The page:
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Judgment of the Court (Fourth Chamber) of 14 January 1993.

Bioforce GmbH v Oberfinanzdirektion München.

C-177/91 • ECLI:EU:C:1993:10 • 61991CJ0177

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Bioforce GmbH v Oberfinanzdirektion München.

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Keywords

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Common Customs Tariff ° Tariff headings ° Hawthorn extract with added alcohol ° Product for therapeutic and prophylactic use ° Classification under heading 30.04 of the Combined Nomenclature

Summary

The Common Customs Tariff must be interpreted as meaning that an extract of hawthorn with added alcohol, entitled "Weissdorn-Tropfen" (hawthorn drops), must be classified under heading 30.04 of the Combined Nomenclature. Taken in appropriate doses determined by medical prescription, that product has clearly defined therapeutic and above all prophylactic characteristics, the effect of which is concentrated on precise functions of the human organism, namely the cardiac, circulatory and neuro-vegetative functions. Moreover, the alcohol contained in the product in question, however high the percentage may be, far from changing its nature, acts on the contrary as an adjuvant, a preservative and a vehicle for its active principles.

Parties

In Case C-177/91,

REFERENCE to the Court under Article 177 of the EEC Treaty by the Bundesfinanzhof for a preliminary ruling in the proceedings pending before that court between

Bioforce GmbH

and

Oberfinanzdirektion Muenchen

on the interpretation of headings 30.04 and 22.08 of the Annex to Commission Regulation (EEC) No 2886/89 of 2 August 1989 amending Annex I to Council Regulation (EEC) No 2658/87 on the tariff and statistical nomenclature and on the Common Customs Tariff (OJ 1989 L 282, p. 1),

THE COURT (Fourth Chamber),

composed of: C.N. Kakouris, President of the Chamber, M. Diez de Velasco and P.J.G. Kapteyn, Judges,

Advocate General: C. Gulmann,

Registrar: D. Louterman-Hubeau, Principal Administrator,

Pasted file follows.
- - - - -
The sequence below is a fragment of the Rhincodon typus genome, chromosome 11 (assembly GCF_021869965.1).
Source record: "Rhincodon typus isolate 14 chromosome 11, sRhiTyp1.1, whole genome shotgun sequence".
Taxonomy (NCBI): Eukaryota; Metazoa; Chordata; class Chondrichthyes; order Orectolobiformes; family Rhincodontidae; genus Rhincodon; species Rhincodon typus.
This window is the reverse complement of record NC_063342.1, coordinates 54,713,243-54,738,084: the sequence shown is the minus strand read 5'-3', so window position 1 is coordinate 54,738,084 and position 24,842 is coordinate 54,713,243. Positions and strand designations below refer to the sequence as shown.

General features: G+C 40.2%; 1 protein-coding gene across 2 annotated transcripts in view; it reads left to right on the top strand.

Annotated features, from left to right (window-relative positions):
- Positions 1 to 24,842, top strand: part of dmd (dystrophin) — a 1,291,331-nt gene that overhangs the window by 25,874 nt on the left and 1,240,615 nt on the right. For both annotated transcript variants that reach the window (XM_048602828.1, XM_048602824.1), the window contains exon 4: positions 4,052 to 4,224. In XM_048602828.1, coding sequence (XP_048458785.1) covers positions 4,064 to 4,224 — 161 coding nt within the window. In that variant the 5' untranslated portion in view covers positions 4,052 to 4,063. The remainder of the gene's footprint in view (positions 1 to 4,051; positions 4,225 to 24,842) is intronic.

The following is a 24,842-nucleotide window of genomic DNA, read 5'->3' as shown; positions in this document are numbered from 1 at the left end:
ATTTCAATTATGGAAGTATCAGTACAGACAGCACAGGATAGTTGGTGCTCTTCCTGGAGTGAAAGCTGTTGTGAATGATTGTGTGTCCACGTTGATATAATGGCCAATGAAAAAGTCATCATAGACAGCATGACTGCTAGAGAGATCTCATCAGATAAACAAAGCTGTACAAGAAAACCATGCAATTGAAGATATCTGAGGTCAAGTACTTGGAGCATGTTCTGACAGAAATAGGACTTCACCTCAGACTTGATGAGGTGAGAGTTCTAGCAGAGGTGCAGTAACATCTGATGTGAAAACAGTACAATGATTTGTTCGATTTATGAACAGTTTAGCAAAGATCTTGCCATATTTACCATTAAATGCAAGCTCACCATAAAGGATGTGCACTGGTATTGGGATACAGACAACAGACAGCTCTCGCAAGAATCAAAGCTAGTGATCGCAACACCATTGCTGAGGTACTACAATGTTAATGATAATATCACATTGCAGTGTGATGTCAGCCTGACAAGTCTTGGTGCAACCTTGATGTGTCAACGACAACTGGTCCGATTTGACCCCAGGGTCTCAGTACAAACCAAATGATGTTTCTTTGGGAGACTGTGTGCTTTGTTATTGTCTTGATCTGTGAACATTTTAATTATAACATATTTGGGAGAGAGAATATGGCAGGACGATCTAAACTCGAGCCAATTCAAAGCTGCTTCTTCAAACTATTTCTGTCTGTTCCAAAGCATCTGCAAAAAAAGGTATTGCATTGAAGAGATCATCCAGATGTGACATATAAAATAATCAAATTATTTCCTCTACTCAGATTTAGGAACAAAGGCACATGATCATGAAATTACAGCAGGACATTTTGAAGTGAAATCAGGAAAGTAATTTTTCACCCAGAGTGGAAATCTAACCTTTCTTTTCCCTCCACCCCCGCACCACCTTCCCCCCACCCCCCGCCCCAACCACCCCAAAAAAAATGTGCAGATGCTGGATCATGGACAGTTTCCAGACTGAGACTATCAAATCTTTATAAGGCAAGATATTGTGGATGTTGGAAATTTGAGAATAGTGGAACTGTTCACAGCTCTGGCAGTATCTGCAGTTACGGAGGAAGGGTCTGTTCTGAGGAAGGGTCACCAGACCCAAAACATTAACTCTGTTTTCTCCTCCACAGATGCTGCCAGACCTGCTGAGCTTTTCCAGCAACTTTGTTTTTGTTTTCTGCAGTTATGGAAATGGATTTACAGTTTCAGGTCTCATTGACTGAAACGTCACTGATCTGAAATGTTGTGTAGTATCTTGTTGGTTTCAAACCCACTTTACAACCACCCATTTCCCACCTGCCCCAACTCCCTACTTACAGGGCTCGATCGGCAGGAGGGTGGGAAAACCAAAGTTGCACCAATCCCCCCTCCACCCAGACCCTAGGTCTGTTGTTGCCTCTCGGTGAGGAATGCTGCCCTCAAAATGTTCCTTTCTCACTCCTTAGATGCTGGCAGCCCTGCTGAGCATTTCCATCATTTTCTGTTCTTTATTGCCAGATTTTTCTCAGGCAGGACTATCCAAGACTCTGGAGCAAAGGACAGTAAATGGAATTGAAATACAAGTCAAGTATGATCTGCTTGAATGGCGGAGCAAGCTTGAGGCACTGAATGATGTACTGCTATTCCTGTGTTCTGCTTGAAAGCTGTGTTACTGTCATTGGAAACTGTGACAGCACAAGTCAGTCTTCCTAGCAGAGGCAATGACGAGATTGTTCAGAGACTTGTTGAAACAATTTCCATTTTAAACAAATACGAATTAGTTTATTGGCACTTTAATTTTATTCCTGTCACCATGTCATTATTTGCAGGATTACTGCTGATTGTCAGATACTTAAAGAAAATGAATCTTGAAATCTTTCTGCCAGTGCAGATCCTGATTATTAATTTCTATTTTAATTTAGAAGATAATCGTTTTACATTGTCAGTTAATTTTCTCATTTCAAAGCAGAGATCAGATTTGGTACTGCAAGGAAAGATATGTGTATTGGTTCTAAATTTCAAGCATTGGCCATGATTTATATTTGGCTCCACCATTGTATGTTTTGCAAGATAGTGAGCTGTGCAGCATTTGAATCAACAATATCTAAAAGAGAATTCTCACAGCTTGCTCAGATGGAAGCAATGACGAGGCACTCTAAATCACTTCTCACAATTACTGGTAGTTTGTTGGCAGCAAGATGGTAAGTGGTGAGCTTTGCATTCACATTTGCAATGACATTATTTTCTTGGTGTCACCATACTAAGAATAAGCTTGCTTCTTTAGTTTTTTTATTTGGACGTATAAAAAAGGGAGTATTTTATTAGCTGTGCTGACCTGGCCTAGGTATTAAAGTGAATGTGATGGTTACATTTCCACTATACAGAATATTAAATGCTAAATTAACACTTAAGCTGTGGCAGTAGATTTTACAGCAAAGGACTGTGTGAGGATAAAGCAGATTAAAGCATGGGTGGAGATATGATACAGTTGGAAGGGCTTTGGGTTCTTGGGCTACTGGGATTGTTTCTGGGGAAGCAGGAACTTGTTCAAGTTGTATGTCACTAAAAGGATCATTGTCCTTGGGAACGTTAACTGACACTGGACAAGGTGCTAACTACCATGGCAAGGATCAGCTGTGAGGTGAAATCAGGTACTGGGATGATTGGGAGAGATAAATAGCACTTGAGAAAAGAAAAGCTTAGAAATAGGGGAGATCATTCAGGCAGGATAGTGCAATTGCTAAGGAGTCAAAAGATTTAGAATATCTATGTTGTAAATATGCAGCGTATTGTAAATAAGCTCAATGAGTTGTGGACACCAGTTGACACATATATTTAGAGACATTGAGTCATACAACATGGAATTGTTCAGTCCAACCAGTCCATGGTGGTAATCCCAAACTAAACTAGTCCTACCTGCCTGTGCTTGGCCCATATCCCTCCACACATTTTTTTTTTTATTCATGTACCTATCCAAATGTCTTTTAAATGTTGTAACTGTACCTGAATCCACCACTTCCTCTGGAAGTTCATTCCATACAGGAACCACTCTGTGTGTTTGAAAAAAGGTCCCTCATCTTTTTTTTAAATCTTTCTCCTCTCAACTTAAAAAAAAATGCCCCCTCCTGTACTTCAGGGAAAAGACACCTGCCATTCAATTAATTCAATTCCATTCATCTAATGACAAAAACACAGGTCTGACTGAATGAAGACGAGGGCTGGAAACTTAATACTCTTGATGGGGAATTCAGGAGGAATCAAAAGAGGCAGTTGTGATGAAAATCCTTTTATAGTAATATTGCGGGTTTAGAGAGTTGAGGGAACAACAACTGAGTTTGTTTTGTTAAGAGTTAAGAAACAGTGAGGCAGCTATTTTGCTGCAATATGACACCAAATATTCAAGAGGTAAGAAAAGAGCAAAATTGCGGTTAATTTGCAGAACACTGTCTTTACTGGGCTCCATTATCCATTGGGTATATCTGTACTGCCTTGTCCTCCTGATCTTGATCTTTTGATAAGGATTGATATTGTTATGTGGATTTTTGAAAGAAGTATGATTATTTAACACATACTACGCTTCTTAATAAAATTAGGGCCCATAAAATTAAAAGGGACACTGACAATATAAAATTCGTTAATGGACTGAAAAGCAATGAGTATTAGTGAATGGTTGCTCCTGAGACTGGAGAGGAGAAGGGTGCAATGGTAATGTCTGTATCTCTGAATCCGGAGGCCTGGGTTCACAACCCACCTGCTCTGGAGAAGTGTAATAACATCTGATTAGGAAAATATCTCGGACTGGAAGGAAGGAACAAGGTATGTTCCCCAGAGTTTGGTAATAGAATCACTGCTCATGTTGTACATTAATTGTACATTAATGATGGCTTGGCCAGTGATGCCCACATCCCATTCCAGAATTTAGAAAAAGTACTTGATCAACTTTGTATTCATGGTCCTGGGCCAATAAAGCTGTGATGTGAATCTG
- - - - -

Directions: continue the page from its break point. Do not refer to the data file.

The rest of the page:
after considering the written observations submitted on behalf of:

° Bioforce GmbH, by Dr Berthold Widemann, Rechtsanwalt, Konstanz,

° Commission of the European Communities, by Blanca Rodríguez-Galindo, of its Legal Service, and Roberto Hayder, a national official seconded to its Legal Service, acting as Agents,

having regard to the Report for the Hearing,

after hearing the oral observations of Bioforce, represented by Dr B. Widemann, assisted by Dr med. V. Harth, President of the Sektion Innere Medizin in der Europaeischen Vereinigung der Fachaerzte, as expert witness, and of the Commission, at the hearing on 25 June 1992, at the hearing on 25 June 1992,

after hearing the Opinion of the Advocate General at the sitting on 15 September 1992,

gives the following

Judgment

Grounds

1 By order of 14 May 1991 received at the Court Registry on 8 July 1991, the Bundesfinanzhof (Federal Finance Court) referred to the Court, for a preliminary ruling under Article 177 of the EEC Treaty, two questions on the interpretation of the Common Customs Tariff in the version contained in Annex I to Commission Regulation (EEC) No 2886/89 of 2 August 1989 amending Annex I to Council Regulation (EEC) No 2658/87 on the tariff and statistical nomenclature and on the Common Customs Tariff (OJ 1989 L 282, p. 1) as regards the classification of "Weissdorn-Tropfen" (hawthorn drops), an extract of hawthorn with added alcohol which may be taken as a tonic for the heart.

2 These questions arose in proceedings between Bioforce GmbH, the plaintiff in the main proceedings, and Oberfinanzdirektion Muenchen (Regional Tax Office, Munich), the defendant in the main proceedings, concerning the tariff classification of the abovementioned substance, the packaging of which specifies that it is indicated

"for treatment of the heart and to aid cardiac irrigation ... encourages cellular activity in the cardiac muscle, thus improving the blood supply to the coronary vessels".

3 The Oberfinanzdirektion Muenchen had issued an official tariff classification ruling to the effect that the product in question could not be classified as a medicament. Bioforce brought an action contesting that decision.

4 The Bundesfinanzhof, taking the view that the dispute before it raised a question of the interpretation of the Common Customs Tariff, decided to stay the proceedings until the Court of Justice had given a preliminary ruling on the following questions: